Geoffrey Wheatcroft writes: Over the last months before his much-lamented death in August 2010, Tony Judt talked at length with Timothy Snyder, his friend and fellow historian. Their conversations, published after Judt died as Thinking the Twentieth Century, were about “the politics of ideas,” the subject of the book on which Judt had embarked after Postwar, his splendid history of Europe since V-E Day, but which he knew he would not live to write. Some of these political ideas had affected him personally, in particular Zionism. As a schoolboy in London and a Cambridge undergraduate, Judt had been not only a committed supporter but also an energetic activist in Dror, a small socialist-Zionist group. He spent summers working on a kibbutz and in 1967 flew to Israel in the hour of peril as the Six-Day War began.
The story of Judt’s disenchantment with Israel and Zionism is well known, culminating in a 2003 essay in the New York Review of Books in which he concluded that Zionism, as a version of late nineteenth-century nationalism, had itself become anachronistic in a twenty-first century of open borders and multiple identities. In Thinking the Twentieth Century, Judt talks again at some length about these questions, and there is one particularly arresting passage. Despite his own early indoctrination in the socialist variant of Zionism, “I came over time to appreciate the rigor and clear-headed realism of Jabotinsky’s criticisms.”
Today there are perhaps not many readers of the New York Times or the Washington Post, let alone most other Americans, even if they warmly support Israel, who could identify Vladimir Jabotinsky by name. “Jabo” died in 1940 at a training camp near New York City and might seem a remote historical figure. And yet, as a South African historian once wrote, although his pages told of distant events, “they are also about today.” While such essays as Akiva Eldar’s fascinating “Israel’s New Politics and the Fate of Palestine” in this magazine give much insight into the here and now, that in itself cannot be understood without the there and then. What Jabotinsky once said and did is acutely relevant now, ninety years after he founded his “Revisionist” New Zionist Organization.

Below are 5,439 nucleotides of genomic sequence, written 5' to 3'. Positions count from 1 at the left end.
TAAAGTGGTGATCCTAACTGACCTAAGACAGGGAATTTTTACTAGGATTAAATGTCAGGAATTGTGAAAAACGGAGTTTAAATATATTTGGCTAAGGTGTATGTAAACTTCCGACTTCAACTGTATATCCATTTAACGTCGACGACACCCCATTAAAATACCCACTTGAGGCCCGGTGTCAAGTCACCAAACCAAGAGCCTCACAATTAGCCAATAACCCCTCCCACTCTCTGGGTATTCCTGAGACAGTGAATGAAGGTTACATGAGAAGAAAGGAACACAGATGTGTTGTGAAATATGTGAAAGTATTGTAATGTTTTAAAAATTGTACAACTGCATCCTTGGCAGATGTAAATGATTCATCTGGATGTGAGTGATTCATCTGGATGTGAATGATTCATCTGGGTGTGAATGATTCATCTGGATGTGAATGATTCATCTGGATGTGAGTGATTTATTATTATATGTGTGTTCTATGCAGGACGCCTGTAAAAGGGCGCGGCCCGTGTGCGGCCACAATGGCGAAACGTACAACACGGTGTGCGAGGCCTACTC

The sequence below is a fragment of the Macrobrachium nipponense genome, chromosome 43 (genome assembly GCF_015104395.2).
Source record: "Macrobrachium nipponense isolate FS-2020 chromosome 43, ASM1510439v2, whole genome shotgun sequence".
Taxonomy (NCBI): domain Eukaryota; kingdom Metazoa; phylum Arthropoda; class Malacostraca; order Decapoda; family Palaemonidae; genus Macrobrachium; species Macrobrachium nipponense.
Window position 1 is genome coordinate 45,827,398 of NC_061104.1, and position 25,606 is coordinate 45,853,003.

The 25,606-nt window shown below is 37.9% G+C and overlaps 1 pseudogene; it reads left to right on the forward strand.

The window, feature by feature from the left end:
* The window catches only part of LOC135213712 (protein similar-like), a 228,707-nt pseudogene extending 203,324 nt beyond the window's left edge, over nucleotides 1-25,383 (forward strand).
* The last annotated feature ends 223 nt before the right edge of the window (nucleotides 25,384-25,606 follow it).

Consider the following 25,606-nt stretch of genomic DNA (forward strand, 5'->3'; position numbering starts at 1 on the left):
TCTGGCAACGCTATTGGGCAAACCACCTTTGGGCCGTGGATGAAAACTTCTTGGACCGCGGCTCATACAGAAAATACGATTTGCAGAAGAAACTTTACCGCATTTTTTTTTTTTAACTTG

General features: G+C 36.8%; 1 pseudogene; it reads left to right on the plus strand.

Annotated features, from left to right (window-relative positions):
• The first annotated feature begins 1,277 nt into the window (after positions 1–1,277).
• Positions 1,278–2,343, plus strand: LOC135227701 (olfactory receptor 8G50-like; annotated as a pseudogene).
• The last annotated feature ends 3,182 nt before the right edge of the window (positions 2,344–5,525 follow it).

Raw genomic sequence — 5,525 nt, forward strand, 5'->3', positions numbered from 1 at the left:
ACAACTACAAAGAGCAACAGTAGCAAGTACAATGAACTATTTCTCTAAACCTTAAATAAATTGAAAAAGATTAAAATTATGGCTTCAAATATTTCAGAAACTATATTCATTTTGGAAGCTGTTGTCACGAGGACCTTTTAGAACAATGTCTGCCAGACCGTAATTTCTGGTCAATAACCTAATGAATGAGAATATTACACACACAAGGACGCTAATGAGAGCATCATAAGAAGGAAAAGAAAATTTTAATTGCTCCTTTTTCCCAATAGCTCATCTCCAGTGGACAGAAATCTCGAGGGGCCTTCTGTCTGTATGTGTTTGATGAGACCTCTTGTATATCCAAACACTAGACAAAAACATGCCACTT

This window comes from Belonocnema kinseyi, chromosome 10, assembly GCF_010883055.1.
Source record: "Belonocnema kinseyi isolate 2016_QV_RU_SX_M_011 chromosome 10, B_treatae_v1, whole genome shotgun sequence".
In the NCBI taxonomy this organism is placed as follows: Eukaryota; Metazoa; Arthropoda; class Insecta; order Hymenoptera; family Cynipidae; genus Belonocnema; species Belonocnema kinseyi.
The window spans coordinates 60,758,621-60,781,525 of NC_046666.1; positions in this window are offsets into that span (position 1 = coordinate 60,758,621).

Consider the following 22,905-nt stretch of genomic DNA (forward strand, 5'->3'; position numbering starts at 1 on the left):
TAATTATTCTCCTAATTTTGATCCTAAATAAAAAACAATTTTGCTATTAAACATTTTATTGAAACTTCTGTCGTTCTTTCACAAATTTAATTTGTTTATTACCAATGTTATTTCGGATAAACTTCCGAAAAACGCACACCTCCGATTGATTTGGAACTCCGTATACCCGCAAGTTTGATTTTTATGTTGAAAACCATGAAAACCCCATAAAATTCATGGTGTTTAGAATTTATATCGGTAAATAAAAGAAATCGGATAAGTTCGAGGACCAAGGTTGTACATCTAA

He may have died long ago, but his soul went marching on. In 1946–1948, the Irgun, the Revisionist armed force — “terrorists” to the British and the New York Times at the time — practiced violence against British and Arabs. It was led by Menachem Begin, who in 1977 would become the first Israeli prime minister from the Right, ending almost three decades of Labor hegemony. Two more recent leading Israeli politicians, Ehud Olmert and Tzipi Livni, a former prime minister and a one-time foreign minister, respectively, are children of Irgun activists. Jabo’s portrait hangs at Likud party meetings, and Benjamin Netanyahu, the present Likud leader and prime minister, has a direct personal connection with him. As for the Jewish Americans who continue to support the Jewish state, they may never have read a word of him, but they might be troubled if they did. Jabo is very much about today. [Continue reading…]